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Date: Fri, 01 Jun 2012 09:36:09 +0100
From: John Haxby <>
To: Kurt Seifried <>
Subject: Re: CVE Request -- kernel: tcp: drop SYN+FIN messages

Hash: SHA256

On 31/05/12 18:44, Kurt Seifried wrote:
> To clarify: CVE-2012-2663 is for the --syn processing flaw of SYN+FIN
> packets in iptables (user space tools). c
> Also if people could test their firewalls to make sure this still
> doesn't affect other operating systems that would probably be a good idea.

It's not clear to me why you would want to allow SYN+FIN at all.  So far
as I have been able to discover t is only used for T/TCP which was
obsoleted in May 2011 by RFC6247 which said this:

> 4. Security Considerations
> As mentioned in [RFC4614], the TCP Extensions for Transactions
> (T/TCP) [RFC1379][RFC1644] are reported to have security issues

RFC4614 has this to say:

> RFC 1379 I "Extending TCP for Transactions -- Concepts" (November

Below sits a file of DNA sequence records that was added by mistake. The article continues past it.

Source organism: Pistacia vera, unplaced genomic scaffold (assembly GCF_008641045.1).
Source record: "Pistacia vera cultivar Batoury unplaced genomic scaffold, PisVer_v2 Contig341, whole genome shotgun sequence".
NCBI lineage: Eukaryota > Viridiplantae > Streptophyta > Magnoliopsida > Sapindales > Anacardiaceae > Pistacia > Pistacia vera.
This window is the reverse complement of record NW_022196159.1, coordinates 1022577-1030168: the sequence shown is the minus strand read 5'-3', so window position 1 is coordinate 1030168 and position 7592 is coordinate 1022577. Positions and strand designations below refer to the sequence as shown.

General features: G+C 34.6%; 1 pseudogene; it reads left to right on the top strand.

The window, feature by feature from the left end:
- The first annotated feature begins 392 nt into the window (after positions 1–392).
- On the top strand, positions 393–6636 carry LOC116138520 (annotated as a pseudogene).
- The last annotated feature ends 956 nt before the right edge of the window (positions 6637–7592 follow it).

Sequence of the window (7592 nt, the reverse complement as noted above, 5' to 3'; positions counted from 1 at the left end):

> 1992): found defective
> See RFC 1644.
> RFC 1644 E "T/TCP -- TCP Extensions for Transactions Functional
> Specification" (July 1994): found defective
> The inventors of TCP believed that cached connection state could
> have been used to eliminate TCP's 3-way handshake, to support
> two-packet request/response exchanges. RFCs 1379 [RFC1379] and
> 1644 [RFC1644] show that this is far from simple. Furthermore,
> T/TCP floundered on the ease of denial-of-service attacks that can
> result. One idea pioneered by T/TCP lives on in RFC 2140, in the
> sharing of state across connections.

I'm not averse to this being an iptables problem, I just wondered why
that is the case given the reasons for making T/TCP historic.


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